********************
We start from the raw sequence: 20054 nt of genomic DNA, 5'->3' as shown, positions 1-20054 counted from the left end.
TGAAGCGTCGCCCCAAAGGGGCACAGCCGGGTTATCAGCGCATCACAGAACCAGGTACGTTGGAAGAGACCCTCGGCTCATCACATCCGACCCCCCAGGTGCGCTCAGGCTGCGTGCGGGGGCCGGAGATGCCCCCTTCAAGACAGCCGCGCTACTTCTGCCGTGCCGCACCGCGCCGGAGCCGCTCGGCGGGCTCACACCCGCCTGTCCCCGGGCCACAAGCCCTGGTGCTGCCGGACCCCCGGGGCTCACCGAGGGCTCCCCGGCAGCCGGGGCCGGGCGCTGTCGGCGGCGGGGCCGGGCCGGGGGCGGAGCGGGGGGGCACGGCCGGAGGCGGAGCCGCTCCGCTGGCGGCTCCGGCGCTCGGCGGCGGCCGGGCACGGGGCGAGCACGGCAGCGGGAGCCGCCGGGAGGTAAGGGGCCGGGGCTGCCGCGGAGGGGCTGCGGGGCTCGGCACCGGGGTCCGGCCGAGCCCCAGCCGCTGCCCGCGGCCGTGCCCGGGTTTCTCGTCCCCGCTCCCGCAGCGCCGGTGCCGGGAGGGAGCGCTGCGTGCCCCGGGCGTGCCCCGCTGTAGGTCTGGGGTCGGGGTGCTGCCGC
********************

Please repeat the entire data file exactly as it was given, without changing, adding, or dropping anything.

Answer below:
We start from the raw sequence: 20054 nt of genomic DNA, 5'->3' as shown, positions 1-20054 counted from the left end.
TGAAGCGTCGCCCCAAAGGGGCACAGCCGGGTTATCAGCGCATCACAGAACCAGGTACGTTGGAAGAGACCCTCGGCTCATCACATCCGACCCCCCAGGTGCGCTCAGGCTGCGTGCGGGGGCCGGAGATGCCCCCTTCAAGACAGCCGCGCTACTTCTGCCGTGCCGCACCGCGCCGGAGCCGCTCGGCGGGCTCACACCCGCCTGTCCCCGGGCCACAAGCCCTGGTGCTGCCGGACCCCCGGGGCTCACCGAGGGCTCCCCGGCAGCCGGGGCCGGGCGCTGTCGGCGGCGGGGCCGGGCCGGGGGCGGAGCGGGGGGGCACGGCCGGAGGCGGAGCCGCTCCGCTGGCGGCTCCGGCGCTCGGCGGCGGCCGGGCACGGGGCGAGCACGGCAGCGGGAGCCGCCGGGAGGTAAGGGGCCGGGGCTGCCGCGGAGGGGCTGCGGGGCTCGGCACCGGGGTCCGGCCGAGCCCCAGCCGCTGCCCGCGGCCGTGCCCGGGTTTCTCGTCCCCGCTCCCGCAGCGCCGGTGCCGGGAGGGAGCGCTGCGTGCCCCGGGCGTGCCCCGCTGTAGGTCTGGGGTCGGGGTGCTGCCGC